Constitution of 1885

Delegates convened in June 1885 to revise Florida’s state constitution. The existing constitution had been in effect since 1868, when it was adopted as part of Florida’s reentry into the United States following the Civil War. The 1885 constitution legitimized poll taxes as a prerequisite for voting, which ultimately disproportionately disenfranchised African Americans and many poor whites.

Constitution of 1885




Section 1. The Seat of Government shall be at the City of Tallahassee, in the county of Leon.

Section 2. Each and every officer of this State, including the members of the Legislature, shall before entering upon the discharge of his official duties take the following oath of office: I do solemnly swear [or affirm] that I will support, protect, and defend the Constitution and Government of the United States and of the State of Florida; that I am duly qualified to hold office under the Constitution of the State, and that I will well and faithfully perform the duties of _____________ on which I am now about to enter. So help me God.

Section 3. The salary of each officer shall be payable quarterly upon his own requisition.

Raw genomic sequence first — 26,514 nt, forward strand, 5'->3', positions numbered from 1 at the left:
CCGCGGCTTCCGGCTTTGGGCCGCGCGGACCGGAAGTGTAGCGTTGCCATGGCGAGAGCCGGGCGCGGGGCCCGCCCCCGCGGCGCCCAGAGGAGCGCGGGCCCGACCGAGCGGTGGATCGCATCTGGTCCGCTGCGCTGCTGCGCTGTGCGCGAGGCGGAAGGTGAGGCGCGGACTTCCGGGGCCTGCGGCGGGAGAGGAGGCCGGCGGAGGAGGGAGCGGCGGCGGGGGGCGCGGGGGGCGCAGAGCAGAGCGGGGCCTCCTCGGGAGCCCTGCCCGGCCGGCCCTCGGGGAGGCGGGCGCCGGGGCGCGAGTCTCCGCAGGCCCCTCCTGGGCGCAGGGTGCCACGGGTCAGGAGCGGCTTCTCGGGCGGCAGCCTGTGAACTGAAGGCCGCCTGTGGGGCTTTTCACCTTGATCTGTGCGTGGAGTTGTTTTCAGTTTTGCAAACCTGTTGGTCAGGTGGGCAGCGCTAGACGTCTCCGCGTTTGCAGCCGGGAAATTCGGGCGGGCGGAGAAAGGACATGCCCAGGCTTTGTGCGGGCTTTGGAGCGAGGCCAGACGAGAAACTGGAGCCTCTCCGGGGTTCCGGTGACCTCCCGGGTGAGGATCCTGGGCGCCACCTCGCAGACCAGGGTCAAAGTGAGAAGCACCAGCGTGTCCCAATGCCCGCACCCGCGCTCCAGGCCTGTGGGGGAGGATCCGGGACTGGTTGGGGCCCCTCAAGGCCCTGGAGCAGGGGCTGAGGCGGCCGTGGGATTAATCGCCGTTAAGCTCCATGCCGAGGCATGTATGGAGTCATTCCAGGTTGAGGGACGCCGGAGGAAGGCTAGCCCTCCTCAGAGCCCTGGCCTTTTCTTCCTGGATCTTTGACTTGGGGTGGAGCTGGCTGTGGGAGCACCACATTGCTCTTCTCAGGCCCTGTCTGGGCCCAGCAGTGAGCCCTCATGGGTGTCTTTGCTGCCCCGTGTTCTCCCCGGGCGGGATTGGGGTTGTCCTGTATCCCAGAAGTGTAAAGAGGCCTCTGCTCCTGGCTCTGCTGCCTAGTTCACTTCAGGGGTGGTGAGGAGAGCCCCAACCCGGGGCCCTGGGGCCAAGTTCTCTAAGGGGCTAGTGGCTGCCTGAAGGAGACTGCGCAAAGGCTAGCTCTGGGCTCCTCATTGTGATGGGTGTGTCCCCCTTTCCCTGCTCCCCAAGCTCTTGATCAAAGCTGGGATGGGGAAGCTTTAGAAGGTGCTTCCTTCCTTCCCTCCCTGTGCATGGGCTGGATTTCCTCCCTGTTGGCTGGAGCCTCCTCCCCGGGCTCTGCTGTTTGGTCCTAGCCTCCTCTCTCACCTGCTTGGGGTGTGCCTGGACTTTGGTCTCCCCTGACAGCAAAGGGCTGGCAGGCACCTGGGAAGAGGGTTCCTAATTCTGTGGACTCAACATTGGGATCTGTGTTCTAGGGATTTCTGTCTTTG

Section 4. All county officers shall hold their respective offices, and keep their official books and records, at the county seats of their counties; and the Clerk and Sheriff shall either reside or have a sworn deputy within two miles of the county seat.

Section 5. The Legislature may provide for the donation of the public lands to actual settlers, but such donation shall not exceed eighty acres to any one person.

Section 6. The Legislature shall provide for the speedy publication and distribution of all laws it may enact. All decisions of the Supreme Court and all laws and judicial decisions shall be free for publication by any person. But no judgment of the Supreme Court shall take effect until the opinion of the Court in such case shall be filed with the Clerk of said Court.

Section 7. The Legislature shall not create any office, the term of which shall be longer than four years.

Section 8. A plurality of votes given at an election of officers shall constitute a choice when not otherwise provided by this Constitution.

Section 9. In all criminal cases prosecuted in the name of the State, where the defendant is insolvent or discharged, the State shall pay the legal costs and expenses, including the fees of officers, under such regulations as shall be prescribed by law.

Section 10. The Governor, Supreme Court and all the administrative officers of the Executive Department shall keep their offices at the Seat of Government. But in case of invasion or violent epidemics the Governor may direct that the offices of the Government be removed temporarily to some other place. The sessions of the Legislature may be adjourned for the same cause to some other place, but in case of such removal all the Departments of the